As we neared New York City, the train tracks ran parallel to I-95, the principal interstate of the Northeast. The backsides of highway-facing billboards flickered by, but I never saw what they said. There was hardly any advertising intended for train riders, so I tended to notice the few signs meant for us. Normally they seemed like an afterthought, tacked onto the backside of buildings more to identify the company than to convince us to buy anything. But I did see one clever ad on an old mill that had been converted to storage units just north of New York. A white dotted line encircled one window, and a large arrow pointed at the box it made. YOUR STUFF HERE, it said in huge block letters.
The train tracks went underground north of New York, so I saw little of the city. We re-surfaced in New Jersey, and for a while the train ran along the bottom of a steep embankment. Trash cascaded down the slope, where a rusty fence caught it before it hit the tracks. Diapers, rags, paper cups, and plastic bags were pinned against the fence. I had noticed earlier that the train tracks served as a kind of informal dump, and New Jersey confirmed my suspicion. The assumption must have been that few people would see the trash here, compared to along the interstate, where teams of men picked up litter. I was starting to think that people ignored the train. They let the riders peek into their messy backyards, threw trash down the embankments, and built little shelters in the woods where they could escape from everyone. Except us.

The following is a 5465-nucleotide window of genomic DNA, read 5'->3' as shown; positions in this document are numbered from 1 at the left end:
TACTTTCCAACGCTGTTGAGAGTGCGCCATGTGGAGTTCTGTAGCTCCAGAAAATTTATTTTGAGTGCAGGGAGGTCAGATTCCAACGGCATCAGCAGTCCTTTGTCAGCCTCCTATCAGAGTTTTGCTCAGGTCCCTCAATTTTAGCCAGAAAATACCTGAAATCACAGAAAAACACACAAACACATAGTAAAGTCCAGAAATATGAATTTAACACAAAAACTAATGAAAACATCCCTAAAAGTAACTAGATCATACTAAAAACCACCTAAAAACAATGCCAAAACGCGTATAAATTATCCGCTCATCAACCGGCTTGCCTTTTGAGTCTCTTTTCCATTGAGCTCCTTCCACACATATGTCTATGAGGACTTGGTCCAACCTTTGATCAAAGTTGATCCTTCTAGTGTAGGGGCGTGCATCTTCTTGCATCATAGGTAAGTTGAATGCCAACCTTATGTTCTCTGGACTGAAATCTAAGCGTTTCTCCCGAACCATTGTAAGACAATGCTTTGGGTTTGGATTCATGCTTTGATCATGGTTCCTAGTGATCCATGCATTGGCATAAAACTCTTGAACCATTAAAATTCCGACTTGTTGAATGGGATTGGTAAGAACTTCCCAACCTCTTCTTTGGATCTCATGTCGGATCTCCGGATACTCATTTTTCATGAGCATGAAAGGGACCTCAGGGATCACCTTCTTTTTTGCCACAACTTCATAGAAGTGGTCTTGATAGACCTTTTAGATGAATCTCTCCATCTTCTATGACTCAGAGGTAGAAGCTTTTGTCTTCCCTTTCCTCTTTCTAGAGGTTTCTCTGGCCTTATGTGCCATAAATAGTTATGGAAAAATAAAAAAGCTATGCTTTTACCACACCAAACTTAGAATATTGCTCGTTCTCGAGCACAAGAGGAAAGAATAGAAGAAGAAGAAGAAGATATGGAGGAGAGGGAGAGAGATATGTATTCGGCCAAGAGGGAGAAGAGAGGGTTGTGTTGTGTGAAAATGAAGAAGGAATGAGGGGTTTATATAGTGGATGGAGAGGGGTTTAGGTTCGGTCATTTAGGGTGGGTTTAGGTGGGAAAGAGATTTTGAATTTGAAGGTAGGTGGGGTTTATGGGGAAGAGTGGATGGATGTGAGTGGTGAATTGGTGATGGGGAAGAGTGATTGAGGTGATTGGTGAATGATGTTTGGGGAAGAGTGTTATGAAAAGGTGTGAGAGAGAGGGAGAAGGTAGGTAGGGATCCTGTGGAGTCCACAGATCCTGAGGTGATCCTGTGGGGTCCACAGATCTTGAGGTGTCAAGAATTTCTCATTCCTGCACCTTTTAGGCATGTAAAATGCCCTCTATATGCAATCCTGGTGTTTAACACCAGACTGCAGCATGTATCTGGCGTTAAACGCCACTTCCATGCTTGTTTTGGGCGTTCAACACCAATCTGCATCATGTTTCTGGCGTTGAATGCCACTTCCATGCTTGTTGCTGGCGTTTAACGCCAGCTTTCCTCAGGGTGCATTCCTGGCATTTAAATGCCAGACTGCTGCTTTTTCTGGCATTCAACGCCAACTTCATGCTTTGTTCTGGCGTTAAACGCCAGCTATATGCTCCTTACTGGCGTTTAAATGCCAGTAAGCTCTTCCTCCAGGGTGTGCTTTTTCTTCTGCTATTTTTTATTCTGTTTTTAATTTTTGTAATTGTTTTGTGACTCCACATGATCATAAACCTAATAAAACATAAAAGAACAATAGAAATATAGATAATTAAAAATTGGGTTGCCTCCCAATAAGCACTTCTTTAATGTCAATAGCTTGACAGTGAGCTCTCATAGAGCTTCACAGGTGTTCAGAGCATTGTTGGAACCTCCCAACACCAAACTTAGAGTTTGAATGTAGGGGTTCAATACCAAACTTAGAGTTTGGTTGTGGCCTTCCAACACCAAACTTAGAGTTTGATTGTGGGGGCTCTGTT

As we approached Philadelphia, I had to put down the notebook in which I’d been jotting down observations. A child of the suburbs, I had never seen anything like the ghetto of north Philadelphia before. I struggled to think of a framework to make sense of what I was seeing, but all I could think of was war. The windows were blown out of old factories, jagged glass teeth in gaping mouths. Thorny vines clawed up their sides. On some buildings, graffiti covered almost every square inch. The holes in their sagging roofs revealed rusty manufacturing equipment and mounds of trash.
The skeletal remains of neighborhoods sat side-by-side with these industrial graveyards. Houses with missing or boarded-up windows outnumbered those that were occupied. Some looked burned. One out of every five showed some sign of habitation — a drawn curtain or a protruding air conditioner. I didn’t see any cars on the streets.